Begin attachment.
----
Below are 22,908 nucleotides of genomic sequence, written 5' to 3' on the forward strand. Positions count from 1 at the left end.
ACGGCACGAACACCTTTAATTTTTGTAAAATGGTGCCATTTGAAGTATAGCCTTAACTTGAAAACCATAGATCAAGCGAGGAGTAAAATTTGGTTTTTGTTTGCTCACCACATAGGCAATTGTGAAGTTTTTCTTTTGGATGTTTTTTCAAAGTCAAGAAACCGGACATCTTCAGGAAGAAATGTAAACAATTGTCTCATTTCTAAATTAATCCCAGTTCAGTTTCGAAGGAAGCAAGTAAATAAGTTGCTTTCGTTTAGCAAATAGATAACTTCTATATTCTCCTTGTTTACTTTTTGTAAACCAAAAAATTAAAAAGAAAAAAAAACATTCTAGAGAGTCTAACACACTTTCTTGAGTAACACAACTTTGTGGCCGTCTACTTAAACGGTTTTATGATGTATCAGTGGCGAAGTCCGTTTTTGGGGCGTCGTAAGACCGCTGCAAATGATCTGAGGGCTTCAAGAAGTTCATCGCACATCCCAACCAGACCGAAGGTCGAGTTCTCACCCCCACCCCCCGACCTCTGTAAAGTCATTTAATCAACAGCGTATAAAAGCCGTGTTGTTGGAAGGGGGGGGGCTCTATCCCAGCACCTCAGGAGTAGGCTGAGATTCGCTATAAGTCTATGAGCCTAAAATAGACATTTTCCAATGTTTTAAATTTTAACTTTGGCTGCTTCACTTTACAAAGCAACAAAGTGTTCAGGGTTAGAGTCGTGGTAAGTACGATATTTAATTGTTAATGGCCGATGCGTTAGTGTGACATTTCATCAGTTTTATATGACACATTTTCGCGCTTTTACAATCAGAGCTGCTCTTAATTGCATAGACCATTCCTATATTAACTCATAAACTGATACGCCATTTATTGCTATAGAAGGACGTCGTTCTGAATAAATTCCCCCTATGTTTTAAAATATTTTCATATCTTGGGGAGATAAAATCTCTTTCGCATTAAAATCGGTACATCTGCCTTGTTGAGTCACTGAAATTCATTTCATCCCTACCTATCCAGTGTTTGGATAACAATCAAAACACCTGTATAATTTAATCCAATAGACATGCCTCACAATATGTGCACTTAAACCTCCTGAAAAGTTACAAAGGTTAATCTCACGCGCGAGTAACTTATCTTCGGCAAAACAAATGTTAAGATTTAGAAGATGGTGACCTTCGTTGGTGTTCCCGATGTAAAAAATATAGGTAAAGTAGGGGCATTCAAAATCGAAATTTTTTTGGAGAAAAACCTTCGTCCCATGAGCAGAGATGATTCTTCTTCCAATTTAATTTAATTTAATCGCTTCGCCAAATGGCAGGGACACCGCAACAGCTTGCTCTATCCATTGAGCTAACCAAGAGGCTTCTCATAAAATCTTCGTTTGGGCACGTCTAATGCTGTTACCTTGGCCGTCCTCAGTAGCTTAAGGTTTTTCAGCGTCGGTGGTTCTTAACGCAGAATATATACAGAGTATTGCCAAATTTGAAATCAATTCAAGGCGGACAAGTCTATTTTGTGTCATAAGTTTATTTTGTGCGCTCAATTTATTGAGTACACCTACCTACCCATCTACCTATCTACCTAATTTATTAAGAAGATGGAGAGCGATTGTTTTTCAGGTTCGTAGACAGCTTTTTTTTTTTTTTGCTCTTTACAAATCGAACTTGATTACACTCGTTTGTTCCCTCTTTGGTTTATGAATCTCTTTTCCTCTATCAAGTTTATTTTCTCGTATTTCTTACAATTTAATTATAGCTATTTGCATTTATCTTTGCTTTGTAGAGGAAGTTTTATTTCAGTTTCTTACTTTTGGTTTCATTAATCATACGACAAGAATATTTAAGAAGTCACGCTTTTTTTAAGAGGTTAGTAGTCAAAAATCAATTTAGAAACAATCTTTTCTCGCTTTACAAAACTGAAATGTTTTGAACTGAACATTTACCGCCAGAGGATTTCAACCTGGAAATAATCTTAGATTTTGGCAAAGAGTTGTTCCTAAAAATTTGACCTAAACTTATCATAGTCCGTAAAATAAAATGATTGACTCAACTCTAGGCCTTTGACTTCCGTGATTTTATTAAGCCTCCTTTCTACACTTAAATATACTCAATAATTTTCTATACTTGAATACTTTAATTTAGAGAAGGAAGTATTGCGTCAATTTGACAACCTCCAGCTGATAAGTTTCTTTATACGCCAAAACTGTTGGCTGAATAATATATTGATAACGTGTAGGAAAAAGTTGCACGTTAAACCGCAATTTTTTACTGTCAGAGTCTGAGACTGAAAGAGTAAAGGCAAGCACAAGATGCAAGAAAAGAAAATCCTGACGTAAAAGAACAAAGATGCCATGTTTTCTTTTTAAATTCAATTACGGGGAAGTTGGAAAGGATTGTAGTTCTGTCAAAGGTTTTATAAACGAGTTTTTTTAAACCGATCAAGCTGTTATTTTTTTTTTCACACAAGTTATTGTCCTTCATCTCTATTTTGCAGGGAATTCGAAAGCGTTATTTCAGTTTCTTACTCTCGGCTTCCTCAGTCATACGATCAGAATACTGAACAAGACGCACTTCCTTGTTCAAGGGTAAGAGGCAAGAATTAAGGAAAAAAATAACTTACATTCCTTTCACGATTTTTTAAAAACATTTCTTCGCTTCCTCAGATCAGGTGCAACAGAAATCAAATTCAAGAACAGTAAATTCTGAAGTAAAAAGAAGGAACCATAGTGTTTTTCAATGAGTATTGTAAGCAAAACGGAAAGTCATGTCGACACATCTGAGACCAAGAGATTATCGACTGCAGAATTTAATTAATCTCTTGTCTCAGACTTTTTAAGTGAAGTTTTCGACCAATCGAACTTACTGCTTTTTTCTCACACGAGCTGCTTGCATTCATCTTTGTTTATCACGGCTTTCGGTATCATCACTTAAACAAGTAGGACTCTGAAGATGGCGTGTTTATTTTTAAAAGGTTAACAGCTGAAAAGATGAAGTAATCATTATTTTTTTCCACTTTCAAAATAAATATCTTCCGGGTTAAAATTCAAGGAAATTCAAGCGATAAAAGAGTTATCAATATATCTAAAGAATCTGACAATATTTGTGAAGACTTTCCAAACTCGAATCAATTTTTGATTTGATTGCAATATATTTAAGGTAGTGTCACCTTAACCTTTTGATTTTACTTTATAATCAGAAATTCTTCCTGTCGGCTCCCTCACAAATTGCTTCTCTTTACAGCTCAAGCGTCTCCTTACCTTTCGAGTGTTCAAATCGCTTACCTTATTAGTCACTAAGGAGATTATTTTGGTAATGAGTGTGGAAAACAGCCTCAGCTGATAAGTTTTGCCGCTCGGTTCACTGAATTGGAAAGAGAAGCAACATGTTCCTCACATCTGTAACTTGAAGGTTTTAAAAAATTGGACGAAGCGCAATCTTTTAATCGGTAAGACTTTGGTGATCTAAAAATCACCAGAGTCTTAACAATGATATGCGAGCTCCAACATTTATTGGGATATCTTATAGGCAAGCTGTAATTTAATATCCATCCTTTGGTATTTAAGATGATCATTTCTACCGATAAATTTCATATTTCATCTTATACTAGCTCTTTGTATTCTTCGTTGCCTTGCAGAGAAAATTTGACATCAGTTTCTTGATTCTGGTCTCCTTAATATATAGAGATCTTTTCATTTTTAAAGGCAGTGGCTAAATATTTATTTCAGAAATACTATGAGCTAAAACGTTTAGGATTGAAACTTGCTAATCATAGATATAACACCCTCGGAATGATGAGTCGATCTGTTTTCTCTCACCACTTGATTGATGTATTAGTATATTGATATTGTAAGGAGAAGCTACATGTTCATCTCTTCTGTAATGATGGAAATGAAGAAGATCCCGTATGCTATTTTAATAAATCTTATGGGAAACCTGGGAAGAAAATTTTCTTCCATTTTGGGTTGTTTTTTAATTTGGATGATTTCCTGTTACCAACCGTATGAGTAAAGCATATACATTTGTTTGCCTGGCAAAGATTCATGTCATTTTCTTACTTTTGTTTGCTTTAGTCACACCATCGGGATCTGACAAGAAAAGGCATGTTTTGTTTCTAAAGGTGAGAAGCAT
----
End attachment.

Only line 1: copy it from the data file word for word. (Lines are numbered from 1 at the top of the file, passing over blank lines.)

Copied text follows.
Below are 22,908 nucleotides of genomic sequence, written 5' to 3' on the forward strand. Positions count from 1 at the left end.